The Transformation of Eric B. Ricks

The Liberia-born, Germantown-raised artist went from graffiti painter to nationally known muralist

Photos by Travone Sukie

Eric B. Ricks is a chill guy. You’ll typically find him looking sharp, a felt fedora covering his lanky braids. He’ll greet you with a broad smile and a warm hug, even if you’ve only met once. He’s a nationally known muralist taking commissions around the region and beyond in Los Angeles, Cleveland, Portland and Las Vegas.

But only recently has his worked been recognized in Montgomery County, where he grew up after immigrating from Liberia with his family as a teenager, fleeing the civil war there.

“I was around 15 [at the time] and I had already attended two or three different boarding schools. … I really wasn’t a fan of school because my brain didn’t quite work like other kids … I was always an oddball. I looked at the world slightly differently. In all honesty, the war was probably the most fun I ever had back then. It was the greatest adventure.”

His family finally settled in Germantown and Ricks graduated from Quince Orchard High School, did a stint at Montgomery College, but didn’t find his passion — and his life’s purpose — for years. In his 20s he dabbled in DJ-ing, both gigs and the more arcane techno style of music. Through music, he discovered a group of graffiti artists and admired their passion.

Now 48, the Aspen Hill resident recalls his introduction to art. “I came across graffiti artists through DJ-ing and I saw these guys were even more committed [than the DJs] …. For me, graffiti was not running around and tagging your name,” he said. “In the suburbs, graffiti was different from the city, where the kids were influenced by name recognition and tagging their names where ever they could.”

His latest mural, “Beauty is the proper resting place for an ally in consciousness,” was unveiled earlier this fall at Georgia and Price Avenues in downtown Wheaton. The two-story multicolored mandala features butterflies, hummingbirds, hibiscus and vibrant patterns resembling West African cloths and was commissioned by the local Art and Walkability Project for a privately owned building.

“I [got] to bring back home what I have done around the country for the past 15 years,” he said.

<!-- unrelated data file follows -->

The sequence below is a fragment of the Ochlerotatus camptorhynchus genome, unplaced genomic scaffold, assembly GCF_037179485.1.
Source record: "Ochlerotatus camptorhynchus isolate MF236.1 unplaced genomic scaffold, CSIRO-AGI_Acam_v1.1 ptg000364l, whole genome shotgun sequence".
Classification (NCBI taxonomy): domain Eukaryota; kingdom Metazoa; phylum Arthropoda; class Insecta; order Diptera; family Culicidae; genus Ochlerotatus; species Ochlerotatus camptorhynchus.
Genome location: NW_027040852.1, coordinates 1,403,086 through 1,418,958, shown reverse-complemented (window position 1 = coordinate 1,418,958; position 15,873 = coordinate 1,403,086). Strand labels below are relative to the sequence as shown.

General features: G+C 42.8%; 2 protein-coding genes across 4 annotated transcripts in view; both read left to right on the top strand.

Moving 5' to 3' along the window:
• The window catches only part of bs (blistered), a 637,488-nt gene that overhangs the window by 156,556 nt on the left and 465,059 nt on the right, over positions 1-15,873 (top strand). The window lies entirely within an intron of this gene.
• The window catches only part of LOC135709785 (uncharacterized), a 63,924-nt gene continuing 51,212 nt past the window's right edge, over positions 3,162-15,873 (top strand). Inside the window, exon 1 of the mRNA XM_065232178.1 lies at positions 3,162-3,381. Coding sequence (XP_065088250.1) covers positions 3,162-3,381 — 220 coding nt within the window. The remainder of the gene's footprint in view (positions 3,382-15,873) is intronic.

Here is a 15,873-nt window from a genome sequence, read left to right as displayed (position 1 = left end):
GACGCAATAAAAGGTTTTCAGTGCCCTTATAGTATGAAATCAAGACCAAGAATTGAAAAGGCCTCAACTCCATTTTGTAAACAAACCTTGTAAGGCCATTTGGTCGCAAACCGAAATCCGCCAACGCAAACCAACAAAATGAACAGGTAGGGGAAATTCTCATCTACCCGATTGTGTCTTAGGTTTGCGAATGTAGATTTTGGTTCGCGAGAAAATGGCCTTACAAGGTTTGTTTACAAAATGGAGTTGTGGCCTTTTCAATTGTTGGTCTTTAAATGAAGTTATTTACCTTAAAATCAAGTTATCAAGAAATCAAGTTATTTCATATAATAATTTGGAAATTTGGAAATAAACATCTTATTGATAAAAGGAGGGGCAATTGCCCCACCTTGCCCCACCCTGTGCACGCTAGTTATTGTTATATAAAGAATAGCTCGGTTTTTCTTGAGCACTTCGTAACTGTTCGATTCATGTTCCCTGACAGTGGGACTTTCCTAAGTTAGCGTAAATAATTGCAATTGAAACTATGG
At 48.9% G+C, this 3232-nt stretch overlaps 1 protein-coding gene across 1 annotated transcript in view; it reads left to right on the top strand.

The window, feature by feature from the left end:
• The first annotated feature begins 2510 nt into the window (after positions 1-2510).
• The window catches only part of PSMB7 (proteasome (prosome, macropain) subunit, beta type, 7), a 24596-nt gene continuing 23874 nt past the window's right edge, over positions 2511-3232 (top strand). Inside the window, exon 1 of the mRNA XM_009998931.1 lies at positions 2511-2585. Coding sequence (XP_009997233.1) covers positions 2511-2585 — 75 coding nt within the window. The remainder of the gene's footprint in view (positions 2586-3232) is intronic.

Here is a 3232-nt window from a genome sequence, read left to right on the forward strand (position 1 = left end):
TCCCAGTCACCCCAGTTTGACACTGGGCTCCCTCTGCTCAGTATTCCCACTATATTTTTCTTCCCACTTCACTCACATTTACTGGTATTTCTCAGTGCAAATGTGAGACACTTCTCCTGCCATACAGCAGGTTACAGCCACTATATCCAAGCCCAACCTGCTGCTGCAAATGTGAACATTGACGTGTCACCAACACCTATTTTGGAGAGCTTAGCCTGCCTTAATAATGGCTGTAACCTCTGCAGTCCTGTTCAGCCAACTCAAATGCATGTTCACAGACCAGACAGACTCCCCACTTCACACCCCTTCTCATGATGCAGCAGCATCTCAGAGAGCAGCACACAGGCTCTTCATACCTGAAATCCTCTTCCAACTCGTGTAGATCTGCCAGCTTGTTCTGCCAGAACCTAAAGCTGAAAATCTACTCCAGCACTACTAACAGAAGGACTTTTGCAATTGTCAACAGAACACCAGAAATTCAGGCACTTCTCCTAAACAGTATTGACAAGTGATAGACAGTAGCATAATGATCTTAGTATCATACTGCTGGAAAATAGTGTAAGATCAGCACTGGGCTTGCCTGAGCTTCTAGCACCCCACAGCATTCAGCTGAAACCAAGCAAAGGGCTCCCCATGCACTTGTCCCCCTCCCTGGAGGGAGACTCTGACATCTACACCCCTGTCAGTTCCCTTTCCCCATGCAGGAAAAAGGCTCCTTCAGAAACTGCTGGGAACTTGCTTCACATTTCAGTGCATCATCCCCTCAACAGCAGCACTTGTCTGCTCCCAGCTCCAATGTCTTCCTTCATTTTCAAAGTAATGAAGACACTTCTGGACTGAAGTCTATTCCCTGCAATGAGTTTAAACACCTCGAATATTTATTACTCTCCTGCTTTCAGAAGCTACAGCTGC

Eric B. Ricks. Photos by Travone Sukie

From Spray Paint to Butterflies

Ricks found suburban graffiti culture more refined: “There kids were focused on technical ability … and they came from families who valued education. So they explored more of the fine arts. They were more interested pictorial expression … and even with their typography, it took on a different form, it was not just about your name. It was about rendering a letter to be a thing of beauty. Even though it’s just a word, you want to paint the word, like a thing, bringing artistic technical nuance to letter painting.”

Completely self-taught, Ricks discovered that Germantown had large bridges with big walls. “For the first time, instead of just doing graffiti, I decided to commit myself to murals. … Graffiti was a part of it, but not the end-all. It was about doing something much bigger, much broader. And I had the space and the time to try it.”

Meanwhile, to make a living, he owned a glass replacement business. Off hours he painted and re-painted, perfecting his technique by focusing on landscapes, geometric designs, birds, butterflies and other inspirations from the natural world. Butterflies, he noted, are a favorite for their transformative and traveling qualities, particularly the monarch — the king of butterflies. He even made an installation of sculpted metal butterflies cut from the empty spray-paint cans he uses.

Part of Ricks’ sculpture in Wheaton.. Photos by Travone Sukie

The Power of Public Art

Ricks credits Frederick-based muralist William Cochran as an inspiration and mentor. Cochran was the one who convinced him he could do this as a profession. Most muralists at some point find themselves painting narrative subjects related to people and places. While Ricks has done that on occasion (including in D.C., at Ben’s Next Door, next to Ben’s Chili Bowl), he prefers his murals to reflect more universal topics.

“My subject matter [deals with] spirituality — not religion, not politics. Everything is family friendly.”

He recalled his Germantown practice spots and said that while some graffiti and ad hoc mural painting can be destructive, “I started to notice that the area I used to go to paint was a spot where the young kids would hang out, drink and smoke. But, as the quality of the [painting] work started to change, I noticed the area started to change, too. People started to pick up the trash, clip the lawn and deer came back.”

“I realized,” Ricks continued, “‘Wow, this can give the local populace a real sense of pride.’ It’s this simple notion that we all fix our neighborhood by doing what we can, by bringing something positive. And that positivity is infectious.”

As a full-time public artist, he has come to believe in the importance that murals and other public art projects play in knitting together communities. He is pained that not enough people make time and space for art in their lives. He wants people to play more, tap into their creativity, and art does that.

“We’re all looking for authentic connections. We all want to have real moments that make us feel like ‘Wow!’” Ricks said, and public art is one way to do that for people who may not have the ability to incorporate art into their lives in other ways, so public murals serve as an artistic outlet in communities, while also beautifying them.

“I call what I do alchemy, because it takes the lead feelings and turns them into gold feelings. Transformation. That’s what I do.”

For information about Eric B. Ricks, visit

The mural in progress. Photos by Travone Sukie




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